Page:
Yeah, it’s a good question. I’m glad you brought that up, because Dedsec […] Aiden does not work for Dedsec, and they do not work for Aiden, right? But I think they both see… Dedsec sees that they can learn from Aiden; they can help him out a little bit, but there’s a very clear distinction. Aiden works alone. [Vigilantism, like you mentioned earlier] He’s a vigilante, right? And he works by himself, but he’s not like this lone wolf. He’ll take help where he can get it. And so he tries to get some help from Dedsec, and they will accommodate him, but it’s not like they necessarily have the same beliefs, the same philosophies… they are definitely separate entities in the game.
I’m interested to find out what your personal reaction was to the whole U.S. government surveillance/privacy controversy that came to light in the last half-year. Because, obviously this information came out after way after the game was revealed, but considering the subject matter, how surreal was that?
It was pretty amazing. I think I had two reactions when I heard that. My first was, ‘wow, I just can’t believe that they’re doing that. I can’t believe they’re so embedded in the way they are’, and my second reaction was, ‘of course they are, of course they’re that embedded, of course that’s going on.’ When we started creating the game, we had no idea what was going to happen. We always felt like this game was the near-future. We’re sort of speculating where things might go. We’ve been on this game for about 5 years, almost 5 years. So it’s been a long time…
It was kept secret for a long time too. Maybe the best kept secret in a long time.
Yeah, thank you. We worked hard on that. [Laughs] So, we’ve been on it for a long time, and we can’t anticipate where things are going. But what’s interesting is, we always thought that this was near future, but as the years have gone by, we’ve watched everything that we’ve been imagining coming to life. So suddenly this game – even though there’s still near-future elements like ctOS – we’re still surprised to see how close to the present the game actually is. As for everything that’s going on in the U.S. in the news, we couldn’t imagine that. I always said, [Laughs] it could have been the greatest Ubisoft promo ever!
Yeah, speak about viral marketing!
But the weird thing is it’s real life! This is real life we’re looking at, and that’s what’s pretty shocking about it. And I think that’s what we like about the game; the game is so current. I would love it if players are playing the game, put down the controller, they go to head out and what do they grab? They grab their cellphone. And I would love if they’re kind of like, ‘okay, everything that’s happening in there – it’s fiction, sure – but it’s really connected to my real life’, and I hope we kinda get people thinking about ‘what does that mean for privacy?’. We’re not saying Watch_Dogs has the answers, but we’re saying we want to be part of that conversation. We want to be part of that dialogue that everyone’s having about ‘where are we going with technology, where are we going with privacy and what does that mean for the future’.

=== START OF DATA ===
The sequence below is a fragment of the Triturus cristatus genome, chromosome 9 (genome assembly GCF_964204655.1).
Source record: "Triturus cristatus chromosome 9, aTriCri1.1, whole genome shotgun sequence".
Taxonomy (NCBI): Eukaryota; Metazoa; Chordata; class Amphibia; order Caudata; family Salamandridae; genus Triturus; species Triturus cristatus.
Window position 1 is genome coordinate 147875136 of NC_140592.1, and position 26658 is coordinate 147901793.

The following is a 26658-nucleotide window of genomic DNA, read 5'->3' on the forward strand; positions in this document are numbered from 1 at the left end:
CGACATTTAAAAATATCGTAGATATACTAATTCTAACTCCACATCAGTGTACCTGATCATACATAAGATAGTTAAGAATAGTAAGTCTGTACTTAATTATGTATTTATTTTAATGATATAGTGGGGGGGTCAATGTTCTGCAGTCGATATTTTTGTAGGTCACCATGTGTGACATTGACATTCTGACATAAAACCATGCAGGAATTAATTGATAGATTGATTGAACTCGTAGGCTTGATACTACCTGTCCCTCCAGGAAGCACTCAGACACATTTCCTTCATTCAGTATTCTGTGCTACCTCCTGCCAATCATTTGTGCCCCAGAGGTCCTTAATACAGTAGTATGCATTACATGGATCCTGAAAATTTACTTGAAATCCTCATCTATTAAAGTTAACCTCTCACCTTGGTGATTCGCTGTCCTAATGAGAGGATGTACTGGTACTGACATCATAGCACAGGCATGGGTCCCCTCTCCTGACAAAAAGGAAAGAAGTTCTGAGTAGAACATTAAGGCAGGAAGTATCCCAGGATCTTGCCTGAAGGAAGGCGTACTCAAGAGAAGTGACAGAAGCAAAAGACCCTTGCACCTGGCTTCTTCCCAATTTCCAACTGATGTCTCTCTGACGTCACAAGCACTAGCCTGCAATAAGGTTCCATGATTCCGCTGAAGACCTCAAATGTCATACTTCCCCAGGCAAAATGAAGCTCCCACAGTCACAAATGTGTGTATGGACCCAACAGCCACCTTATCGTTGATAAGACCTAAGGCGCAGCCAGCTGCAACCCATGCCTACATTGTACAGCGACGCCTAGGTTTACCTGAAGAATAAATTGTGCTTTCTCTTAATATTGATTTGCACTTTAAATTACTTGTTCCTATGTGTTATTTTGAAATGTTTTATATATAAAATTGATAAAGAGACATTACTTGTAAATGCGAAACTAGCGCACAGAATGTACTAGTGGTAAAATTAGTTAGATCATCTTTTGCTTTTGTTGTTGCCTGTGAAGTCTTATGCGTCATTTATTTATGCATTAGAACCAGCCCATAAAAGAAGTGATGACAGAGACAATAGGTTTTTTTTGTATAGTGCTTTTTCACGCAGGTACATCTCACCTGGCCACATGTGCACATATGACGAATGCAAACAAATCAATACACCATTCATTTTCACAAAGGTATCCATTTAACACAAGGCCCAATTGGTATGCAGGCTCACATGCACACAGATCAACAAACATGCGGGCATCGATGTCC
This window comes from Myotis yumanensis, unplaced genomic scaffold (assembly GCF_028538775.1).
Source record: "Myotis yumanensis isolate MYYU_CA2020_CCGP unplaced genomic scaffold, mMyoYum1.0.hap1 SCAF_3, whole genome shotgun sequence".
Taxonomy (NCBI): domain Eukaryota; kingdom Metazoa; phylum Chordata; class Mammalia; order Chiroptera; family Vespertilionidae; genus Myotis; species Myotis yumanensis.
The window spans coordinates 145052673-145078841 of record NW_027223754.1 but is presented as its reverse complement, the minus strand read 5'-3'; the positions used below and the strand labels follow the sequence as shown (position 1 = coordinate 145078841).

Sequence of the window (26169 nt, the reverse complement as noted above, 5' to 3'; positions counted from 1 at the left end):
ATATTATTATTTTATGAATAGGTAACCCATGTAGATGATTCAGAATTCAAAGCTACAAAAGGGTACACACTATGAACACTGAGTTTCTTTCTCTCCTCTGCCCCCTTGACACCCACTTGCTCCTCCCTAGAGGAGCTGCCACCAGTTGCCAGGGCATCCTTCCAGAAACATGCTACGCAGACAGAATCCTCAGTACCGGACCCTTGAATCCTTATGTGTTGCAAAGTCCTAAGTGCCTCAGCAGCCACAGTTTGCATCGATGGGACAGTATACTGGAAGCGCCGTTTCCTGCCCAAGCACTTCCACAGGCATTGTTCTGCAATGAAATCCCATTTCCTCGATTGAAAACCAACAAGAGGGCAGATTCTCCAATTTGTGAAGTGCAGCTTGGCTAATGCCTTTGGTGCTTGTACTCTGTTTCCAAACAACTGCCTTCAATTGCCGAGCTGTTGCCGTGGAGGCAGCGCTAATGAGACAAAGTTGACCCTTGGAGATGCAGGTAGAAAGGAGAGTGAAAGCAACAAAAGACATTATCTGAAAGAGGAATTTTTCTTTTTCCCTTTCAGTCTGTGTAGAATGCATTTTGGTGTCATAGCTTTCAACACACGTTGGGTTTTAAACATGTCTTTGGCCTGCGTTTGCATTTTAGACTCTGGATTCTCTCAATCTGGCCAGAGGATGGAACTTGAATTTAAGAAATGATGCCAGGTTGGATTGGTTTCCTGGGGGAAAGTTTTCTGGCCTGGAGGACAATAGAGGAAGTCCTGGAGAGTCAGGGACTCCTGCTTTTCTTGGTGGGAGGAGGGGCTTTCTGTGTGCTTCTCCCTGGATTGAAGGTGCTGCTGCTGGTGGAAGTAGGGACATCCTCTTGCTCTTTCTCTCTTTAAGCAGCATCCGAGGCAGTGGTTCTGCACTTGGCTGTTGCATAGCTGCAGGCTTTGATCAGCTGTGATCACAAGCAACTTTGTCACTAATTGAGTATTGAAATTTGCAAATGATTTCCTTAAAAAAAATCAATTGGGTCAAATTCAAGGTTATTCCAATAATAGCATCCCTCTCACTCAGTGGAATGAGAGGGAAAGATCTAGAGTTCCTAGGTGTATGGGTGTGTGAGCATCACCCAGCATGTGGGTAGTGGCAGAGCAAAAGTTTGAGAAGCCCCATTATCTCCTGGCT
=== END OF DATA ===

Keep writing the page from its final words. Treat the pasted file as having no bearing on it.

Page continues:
I keep going back to the concept that the whole thing is an elaborate Watch_Dogs marketing ploy. [Laughs] That would have been hilarious. It’s just so timely…
I think that everyone would have loved to realise that too, like ‘oh, okay good, it was just a viral campaign’. Sadly it is not.
It would have relieved a lot of people. You know, we just walked past a guy in Aiden Pearce cosplay, and he was unintentionally standing in that poster hero pose, with his phone out and we thought ‘quickly, let’s snap a shot of him, he’s hacking something!’
[Laughs] Just working away. That’s it though, right? Like in the game, if you wander through the game, and you see people there, you can hack any phone conversation, any text message. We came to a bus stop, and we looked at it, and all we could see were icon, icon, icon, icon that you can hack, and we kinda laughed that they were all clustered together. And then we tough, ‘that’s real life’. That’s what a bus stop is, you just see everyone there and they’re all like this [motions his head buried into a phone].